We should now be in a position to begin a direct attack upon our problem: the development of a clear and comprehensive theory of motivation. In order that the theory shall be comprehensive it must take cognizance of most of the concepts and principles which have been considered in our review of previous discussions. In order, however, to be clear it must avoid or improve upon the methods of thinking which have been used in some of these earlier expositions. In the first place, we must shun what may be called the fallacy of simplicity, under the influence of which we may try to show that some single factor in human life is actually responsible for the entire system. Secondly, we must avoid both the confusion of physiological with psychological concepts, and the rejection of either of these as unimportant. Perrin and Klein, in beginning their discussion of "the motivation of behavior" say: "The student will find it profitable at this point not to attempt to distinguish too closely between physiological and psychological phenomena." Without denying that this may be good advice to a beginner, it is the least profitable of all possible admonitions for the purposes which we now have in mind, namely, that of arriving at as complete an understanding as possible of the entire group of facts which relate to human or animal action.
We can approach the problem of motivation from either the psychological or the physiological side. Two distinct systems of facts have to be considered, each requiring methods which are appropriate to it alone; and finally the results of these two treatments must be coördinated into a psychophysical doctrine. Unfortunately, we are afflicted with approximately equivalent amounts of ignorance with respect to each side of the question. Certain conceptions and principles are very clearly established regarding the physiological mechanisms involved in behavior, but--sad to say--our information becomes almost nil when we consider the more complex nervous processes which must constitute the key to voluntary human reactions. It is just on this level of the motivational scheme that the introspective data of psychology, together with introspectively founded concepts and principles, supply the greatest amount of information. When it comes to the simpler processes, again, introspection becomes woefully weak. Thus in a certain sense, the physiological and psychological ideas are complementary to each other; but we should be very, very careful not to let this mislead us into supposing that we can combine them directly into a single system.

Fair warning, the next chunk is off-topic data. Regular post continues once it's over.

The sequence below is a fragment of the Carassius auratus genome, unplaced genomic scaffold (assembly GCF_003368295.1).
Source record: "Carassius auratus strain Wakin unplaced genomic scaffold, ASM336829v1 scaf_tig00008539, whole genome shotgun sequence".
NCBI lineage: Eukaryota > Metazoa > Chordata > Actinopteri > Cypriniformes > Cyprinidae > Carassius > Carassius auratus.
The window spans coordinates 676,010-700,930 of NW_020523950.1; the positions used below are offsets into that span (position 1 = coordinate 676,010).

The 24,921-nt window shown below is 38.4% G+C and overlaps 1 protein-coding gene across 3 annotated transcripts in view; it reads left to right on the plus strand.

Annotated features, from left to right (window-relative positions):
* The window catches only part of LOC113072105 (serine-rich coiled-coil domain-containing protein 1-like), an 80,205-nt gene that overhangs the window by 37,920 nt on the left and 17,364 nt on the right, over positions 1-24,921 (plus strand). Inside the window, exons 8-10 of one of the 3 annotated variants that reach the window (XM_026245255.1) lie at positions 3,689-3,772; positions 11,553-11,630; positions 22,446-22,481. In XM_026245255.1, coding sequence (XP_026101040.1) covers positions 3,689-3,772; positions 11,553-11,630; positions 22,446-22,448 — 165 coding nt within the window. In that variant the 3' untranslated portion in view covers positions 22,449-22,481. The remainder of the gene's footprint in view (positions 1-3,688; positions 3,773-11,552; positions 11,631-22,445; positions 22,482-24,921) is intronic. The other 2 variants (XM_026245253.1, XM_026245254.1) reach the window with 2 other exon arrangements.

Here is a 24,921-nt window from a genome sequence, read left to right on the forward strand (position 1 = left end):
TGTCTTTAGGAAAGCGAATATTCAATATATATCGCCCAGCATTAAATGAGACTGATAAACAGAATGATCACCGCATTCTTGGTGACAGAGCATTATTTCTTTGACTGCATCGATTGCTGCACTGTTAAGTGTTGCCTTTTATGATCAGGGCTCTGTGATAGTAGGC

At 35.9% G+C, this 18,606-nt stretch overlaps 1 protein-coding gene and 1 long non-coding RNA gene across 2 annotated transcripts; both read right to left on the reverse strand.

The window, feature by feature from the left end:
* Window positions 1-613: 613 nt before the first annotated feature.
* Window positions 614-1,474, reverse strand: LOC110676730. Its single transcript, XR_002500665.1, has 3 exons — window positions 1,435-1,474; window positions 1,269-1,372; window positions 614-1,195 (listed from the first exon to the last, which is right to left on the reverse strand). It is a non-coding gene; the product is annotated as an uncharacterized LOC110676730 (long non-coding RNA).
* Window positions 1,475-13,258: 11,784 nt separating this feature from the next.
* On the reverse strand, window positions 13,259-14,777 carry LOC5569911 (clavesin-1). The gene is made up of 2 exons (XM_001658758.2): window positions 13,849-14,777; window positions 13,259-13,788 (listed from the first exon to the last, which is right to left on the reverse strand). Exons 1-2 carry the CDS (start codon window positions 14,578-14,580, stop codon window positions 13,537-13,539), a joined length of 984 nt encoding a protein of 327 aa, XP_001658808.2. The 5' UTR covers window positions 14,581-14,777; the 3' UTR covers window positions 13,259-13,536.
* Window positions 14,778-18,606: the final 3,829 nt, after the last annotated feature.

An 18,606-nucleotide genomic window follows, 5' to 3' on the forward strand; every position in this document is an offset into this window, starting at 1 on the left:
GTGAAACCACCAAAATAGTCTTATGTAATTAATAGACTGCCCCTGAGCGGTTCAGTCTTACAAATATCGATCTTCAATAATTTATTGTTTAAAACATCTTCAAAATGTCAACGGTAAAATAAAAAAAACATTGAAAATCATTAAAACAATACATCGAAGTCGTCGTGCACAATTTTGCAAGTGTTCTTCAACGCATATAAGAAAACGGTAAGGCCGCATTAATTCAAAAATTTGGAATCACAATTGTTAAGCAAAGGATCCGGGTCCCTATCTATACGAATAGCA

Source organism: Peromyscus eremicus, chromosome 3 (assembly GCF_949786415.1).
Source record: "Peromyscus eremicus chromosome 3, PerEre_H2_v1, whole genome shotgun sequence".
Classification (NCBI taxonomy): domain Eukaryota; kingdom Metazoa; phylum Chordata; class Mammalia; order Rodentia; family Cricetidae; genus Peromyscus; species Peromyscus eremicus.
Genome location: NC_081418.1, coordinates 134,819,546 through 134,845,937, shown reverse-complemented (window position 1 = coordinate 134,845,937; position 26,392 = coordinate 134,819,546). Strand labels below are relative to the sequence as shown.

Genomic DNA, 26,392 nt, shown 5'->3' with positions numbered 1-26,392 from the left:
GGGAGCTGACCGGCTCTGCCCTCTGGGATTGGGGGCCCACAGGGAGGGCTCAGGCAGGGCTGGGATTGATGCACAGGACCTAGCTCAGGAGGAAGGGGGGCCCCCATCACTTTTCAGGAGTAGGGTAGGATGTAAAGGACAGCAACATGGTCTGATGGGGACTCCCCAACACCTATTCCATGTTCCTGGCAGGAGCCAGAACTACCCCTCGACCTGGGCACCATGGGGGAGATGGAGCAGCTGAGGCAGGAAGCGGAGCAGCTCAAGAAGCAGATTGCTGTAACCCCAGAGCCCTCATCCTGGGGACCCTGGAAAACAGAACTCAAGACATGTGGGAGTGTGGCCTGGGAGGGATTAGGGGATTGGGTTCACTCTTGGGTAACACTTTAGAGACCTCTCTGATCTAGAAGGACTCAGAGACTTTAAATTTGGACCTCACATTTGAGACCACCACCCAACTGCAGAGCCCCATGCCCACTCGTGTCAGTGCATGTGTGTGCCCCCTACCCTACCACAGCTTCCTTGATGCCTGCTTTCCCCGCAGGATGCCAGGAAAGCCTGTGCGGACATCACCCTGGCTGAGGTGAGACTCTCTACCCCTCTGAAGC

All things considered, it seems most advisable to make the first attack upon the problem of motivation from the physiological angle; but in discussing the general principles of the neuromuscular or response mechanism, we shall do well to indicate the relation in which consciousness, or the psychical system stands to the physiological one.